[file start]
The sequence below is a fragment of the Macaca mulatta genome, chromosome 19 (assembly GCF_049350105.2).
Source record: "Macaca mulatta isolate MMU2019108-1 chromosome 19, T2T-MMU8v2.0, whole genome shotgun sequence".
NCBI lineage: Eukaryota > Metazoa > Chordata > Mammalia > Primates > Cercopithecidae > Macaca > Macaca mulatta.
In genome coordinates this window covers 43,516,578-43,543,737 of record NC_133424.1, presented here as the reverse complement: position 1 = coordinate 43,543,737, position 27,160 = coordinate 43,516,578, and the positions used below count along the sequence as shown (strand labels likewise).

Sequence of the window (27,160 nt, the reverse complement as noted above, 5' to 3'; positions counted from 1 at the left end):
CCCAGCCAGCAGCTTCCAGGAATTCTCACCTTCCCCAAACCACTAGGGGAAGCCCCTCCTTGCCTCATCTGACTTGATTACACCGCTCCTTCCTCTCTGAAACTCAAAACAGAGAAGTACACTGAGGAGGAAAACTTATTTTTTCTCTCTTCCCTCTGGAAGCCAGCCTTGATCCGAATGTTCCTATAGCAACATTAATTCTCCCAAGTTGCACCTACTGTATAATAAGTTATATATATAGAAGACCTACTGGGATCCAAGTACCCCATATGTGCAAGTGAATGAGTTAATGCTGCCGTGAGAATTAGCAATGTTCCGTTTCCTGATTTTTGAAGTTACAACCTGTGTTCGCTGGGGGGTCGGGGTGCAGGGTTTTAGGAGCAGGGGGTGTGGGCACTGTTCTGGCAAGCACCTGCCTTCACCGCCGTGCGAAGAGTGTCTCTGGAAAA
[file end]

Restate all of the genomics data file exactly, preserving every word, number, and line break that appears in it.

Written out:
The sequence below is a fragment of the Macaca mulatta genome, chromosome 19 (assembly GCF_049350105.2).
Source record: "Macaca mulatta isolate MMU2019108-1 chromosome 19, T2T-MMU8v2.0, whole genome shotgun sequence".
NCBI lineage: Eukaryota > Metazoa > Chordata > Mammalia > Primates > Cercopithecidae > Macaca > Macaca mulatta.
In genome coordinates this window covers 43,516,578-43,543,737 of record NC_133424.1, presented here as the reverse complement: position 1 = coordinate 43,543,737, position 27,160 = coordinate 43,516,578, and the positions used below count along the sequence as shown (strand labels likewise).

Sequence of the window (27,160 nt, the reverse complement as noted above, 5' to 3'; positions counted from 1 at the left end):
CCCAGCCAGCAGCTTCCAGGAATTCTCACCTTCCCCAAACCACTAGGGGAAGCCCCTCCTTGCCTCATCTGACTTGATTACACCGCTCCTTCCTCTCTGAAACTCAAAACAGAGAAGTACACTGAGGAGGAAAACTTATTTTTTCTCTCTTCCCTCTGGAAGCCAGCCTTGATCCGAATGTTCCTATAGCAACATTAATTCTCCCAAGTTGCACCTACTGTATAATAAGTTATATATATAGAAGACCTACTGGGATCCAAGTACCCCATATGTGCAAGTGAATGAGTTAATGCTGCCGTGAGAATTAGCAATGTTCCGTTTCCTGATTTTTGAAGTTACAACCTGTGTTCGCTGGGGGGTCGGGGTGCAGGGTTTTAGGAGCAGGGGGTGTGGGCACTGTTCTGGCAAGCACCTGCCTTCACCGCCGTGCGAAGAGTGTCTCTGGAAAA